Quality of life assessment in clinical research on Chinese medicine: Early experience and outlook
Lai Yi Eliza Wong1, Ping Chung Leung2
1Department of Community and Family Medicine; 2Institute of Chinese Medicine, School of Public Health, The Chinese University of Hong Kong, Hong Kong, China
Abstract: Patients’ own account of the clinical progress is particularly important in situations of pain control, mental disturbances, and chronic problems. Chinese medicine does not directly target against a symptom or pathology, but emphasizes the maintenance of harmony between the vital forces of an individual. To achieve the harmony, usually long-termed treatment is required by consideration of the changing seasons and subject’s constitution nature. With such unique requirements in Chinese medicine, the assessment of the quality of life becomes most important. There are obvious similarities between different systems of medical care. Hence the general domains of the quality of life should fit all patients, whether they are receiving conventional, modern medical care on alternative, Chinese medical care. Like different clinical research categories, specific areas (eg, cancer, women’s problems) would need special additions of assessment. Chinese medicine is based on a uniquely different philosophy and the approach is not deductive, but individualized treatment is an essential requirement. The symptom/syndrome descriptions and interpretation are different from modern western medicine. Health-related quality of life is not sufficient for clinical trials using Chinese medicine, especially when Chinese medicine experts serve as chief investigators. Early attempts to develop an additional system to cover the need for Chinese medicine have been scanty. A lot of effort needs to be given before a practical instrument taking care of both the general domains of common interests and special feelings on health, relevant to Chinese medicine, could be established and made available. Users of Chinese medicine have to rely on generally acceptable yard-sticks with the addition of self-reporting symptoms unique to Chinese medicine.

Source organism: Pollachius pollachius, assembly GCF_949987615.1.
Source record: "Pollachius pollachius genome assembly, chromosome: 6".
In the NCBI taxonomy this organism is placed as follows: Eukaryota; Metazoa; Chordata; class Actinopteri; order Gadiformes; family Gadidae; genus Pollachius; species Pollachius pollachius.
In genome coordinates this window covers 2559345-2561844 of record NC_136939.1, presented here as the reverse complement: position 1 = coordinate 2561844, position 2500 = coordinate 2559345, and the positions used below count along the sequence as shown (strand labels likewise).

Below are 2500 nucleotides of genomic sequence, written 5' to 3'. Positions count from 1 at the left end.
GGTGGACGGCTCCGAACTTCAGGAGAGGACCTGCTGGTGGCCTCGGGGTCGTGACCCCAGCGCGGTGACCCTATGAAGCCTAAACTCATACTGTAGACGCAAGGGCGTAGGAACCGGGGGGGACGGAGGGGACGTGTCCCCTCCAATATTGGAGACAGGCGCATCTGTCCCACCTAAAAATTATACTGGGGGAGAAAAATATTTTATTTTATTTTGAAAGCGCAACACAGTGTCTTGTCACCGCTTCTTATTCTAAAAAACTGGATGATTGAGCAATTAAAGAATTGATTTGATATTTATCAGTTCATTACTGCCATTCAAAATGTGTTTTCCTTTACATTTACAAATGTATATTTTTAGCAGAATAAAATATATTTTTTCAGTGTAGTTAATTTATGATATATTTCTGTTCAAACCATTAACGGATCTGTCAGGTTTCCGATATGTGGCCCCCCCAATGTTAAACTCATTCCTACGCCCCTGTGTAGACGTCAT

Keywords: alternative medicine, Chinese medicine, quality of life
This work is published and licensed by Dove Medical Press Limited. The full terms of this license are available at https://www.dovepress.com/terms.php and incorporate the Creative Commons Attribution - Non Commercial (unported, v3.0) License. By accessing the work you hereby accept the Terms. Non-commercial uses of the work are permitted without any further permission from Dove Medical Press Limited, provided the work is properly attributed. For permission for commercial use of this work, please see paragraphs 4.2 and 5 of our Terms.Download Article [PDF]